Kentucky officials warn motorists to be on the lookout for roving deer
Posted: Wednesday, October 8, 2008 9:11 pm
Five people went to the hospital this past weekend following a crash on Kentucky 94 in Graves County — and a police report indicated the crash occurred when one of the drivers attempted to avoid a deer crossing the highway.
The Kentucky Transportation Cabinet District 1 office is reminding motorists to be aware of the deer mating season, which accounts for an annual spike in deer-related crashes, beginning in October.
In 2007, there were 2,797 reported traffic crashes involving deer on Kentucky highways, resulting in 76 injuries and three fatalities. So far in 2008, there have been 1,430 police-reported traffic crashes involving deer, resulting in one fatality and 56 injuries.
Many deer vs. vehicle accidents are never reported to police.
“Nationally, about 150 people are killed each year in motor vehicle accidents involving deer,” said Jim LeFevre, chief engineer in the Paducah highway office. “While these collisions happen year-round, about half are reported during October, November and December — during the deer mating season.”
Highway officials attribute the increase of deer-related crashes to several factors:
• Mating season puts deer on the move;
• Farmers are harvesting crops, reducing food supply and potential hiding places;
• There’s an increase in hunters and hikers in the woods; and
• Deer tend to move at daylight and dusk when visibility is at its poorest for motorists.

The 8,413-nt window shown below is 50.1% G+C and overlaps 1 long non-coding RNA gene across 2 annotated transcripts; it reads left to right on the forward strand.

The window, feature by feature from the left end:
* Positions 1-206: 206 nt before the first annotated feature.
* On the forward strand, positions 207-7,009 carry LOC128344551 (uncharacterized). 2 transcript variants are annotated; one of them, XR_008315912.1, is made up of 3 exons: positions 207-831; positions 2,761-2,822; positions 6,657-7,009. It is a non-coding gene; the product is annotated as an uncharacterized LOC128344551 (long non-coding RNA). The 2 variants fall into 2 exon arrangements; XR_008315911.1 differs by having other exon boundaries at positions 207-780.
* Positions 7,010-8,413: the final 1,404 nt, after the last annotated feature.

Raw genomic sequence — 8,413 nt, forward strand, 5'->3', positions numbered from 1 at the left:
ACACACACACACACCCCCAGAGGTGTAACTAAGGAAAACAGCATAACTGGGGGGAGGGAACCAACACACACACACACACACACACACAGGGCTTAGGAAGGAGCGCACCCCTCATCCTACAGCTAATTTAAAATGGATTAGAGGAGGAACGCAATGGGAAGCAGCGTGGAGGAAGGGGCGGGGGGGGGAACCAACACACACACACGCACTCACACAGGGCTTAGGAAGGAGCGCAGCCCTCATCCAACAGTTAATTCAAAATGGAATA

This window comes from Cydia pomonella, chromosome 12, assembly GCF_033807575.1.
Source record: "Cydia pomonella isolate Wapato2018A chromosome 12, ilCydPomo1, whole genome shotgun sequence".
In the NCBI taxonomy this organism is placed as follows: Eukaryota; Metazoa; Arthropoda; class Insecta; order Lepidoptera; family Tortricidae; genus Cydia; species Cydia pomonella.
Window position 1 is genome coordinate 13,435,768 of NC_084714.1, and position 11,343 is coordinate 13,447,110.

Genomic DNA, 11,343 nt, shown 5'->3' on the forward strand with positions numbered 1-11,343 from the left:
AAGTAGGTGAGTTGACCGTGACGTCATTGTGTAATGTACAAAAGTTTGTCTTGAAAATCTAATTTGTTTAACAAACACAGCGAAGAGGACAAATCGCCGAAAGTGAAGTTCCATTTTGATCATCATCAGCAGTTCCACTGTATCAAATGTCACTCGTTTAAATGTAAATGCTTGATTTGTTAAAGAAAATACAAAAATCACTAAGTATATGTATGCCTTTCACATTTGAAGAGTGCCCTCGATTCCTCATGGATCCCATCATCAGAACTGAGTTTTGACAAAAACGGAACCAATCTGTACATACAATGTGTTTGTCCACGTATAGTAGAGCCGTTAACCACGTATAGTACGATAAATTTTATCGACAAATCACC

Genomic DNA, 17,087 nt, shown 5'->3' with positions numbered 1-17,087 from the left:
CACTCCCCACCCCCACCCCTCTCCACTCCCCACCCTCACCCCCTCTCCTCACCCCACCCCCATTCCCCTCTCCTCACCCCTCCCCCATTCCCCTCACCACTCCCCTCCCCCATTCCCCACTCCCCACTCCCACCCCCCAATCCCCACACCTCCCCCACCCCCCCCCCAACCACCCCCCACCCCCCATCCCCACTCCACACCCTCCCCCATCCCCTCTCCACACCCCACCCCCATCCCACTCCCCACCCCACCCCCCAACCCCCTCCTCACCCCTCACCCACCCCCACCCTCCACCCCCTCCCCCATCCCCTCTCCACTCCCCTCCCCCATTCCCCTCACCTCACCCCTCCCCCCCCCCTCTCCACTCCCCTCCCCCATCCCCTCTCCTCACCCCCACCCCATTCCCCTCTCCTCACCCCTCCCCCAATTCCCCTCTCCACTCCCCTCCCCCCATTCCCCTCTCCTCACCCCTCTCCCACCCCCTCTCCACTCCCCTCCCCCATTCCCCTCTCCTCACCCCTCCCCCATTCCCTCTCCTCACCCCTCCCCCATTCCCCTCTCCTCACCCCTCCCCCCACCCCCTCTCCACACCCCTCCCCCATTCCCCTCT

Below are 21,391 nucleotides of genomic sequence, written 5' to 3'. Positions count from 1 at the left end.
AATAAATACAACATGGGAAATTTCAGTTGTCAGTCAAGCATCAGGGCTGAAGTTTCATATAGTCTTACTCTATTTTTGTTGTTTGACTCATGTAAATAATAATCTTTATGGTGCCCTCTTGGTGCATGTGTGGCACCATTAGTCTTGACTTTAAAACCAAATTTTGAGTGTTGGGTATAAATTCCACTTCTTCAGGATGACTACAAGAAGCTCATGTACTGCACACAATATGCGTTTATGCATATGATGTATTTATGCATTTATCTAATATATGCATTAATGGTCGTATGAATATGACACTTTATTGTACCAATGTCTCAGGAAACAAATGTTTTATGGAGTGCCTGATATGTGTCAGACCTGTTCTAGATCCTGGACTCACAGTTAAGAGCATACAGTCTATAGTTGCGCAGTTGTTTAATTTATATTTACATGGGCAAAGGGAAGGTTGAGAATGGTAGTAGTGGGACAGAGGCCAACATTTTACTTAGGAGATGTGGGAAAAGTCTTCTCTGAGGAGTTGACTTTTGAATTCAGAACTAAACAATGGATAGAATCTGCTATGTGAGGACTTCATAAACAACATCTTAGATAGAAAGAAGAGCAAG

LeFevre noted that while deer tend to cross highways along regular trails most of the year, they can show up in towns, subdivisions and other unexpected places during the fall rut. In some counties, state highway employees remove up to 50 deer carcasses a week from mid-October until the deer mating season trails off around the first of the year.
“We want to remind everyone to drive carefully,” LeFevre said. “Take some extra time to drive carefully and be on the lookout for deer, especially during dawn and dusk when visibility is lower and deer are moving.”
The average deer collision causes about $2,000 worth of damage per vehicle. According to an insurance industry group, drivers are expected to report about 1.8 million collisions with deer nationwide, resulting in 150 fatalities and about $1.1 billion in damage to vehicles.
Kentucky Department of Highways District One is responsible for about 2,800 miles of state highways in Ballard, Calloway, Carlisle, Crittenden, Fulton, Graves, Hickman, Liv-ingston, Lyon, McCracken, Mar-shall and Trigg counties.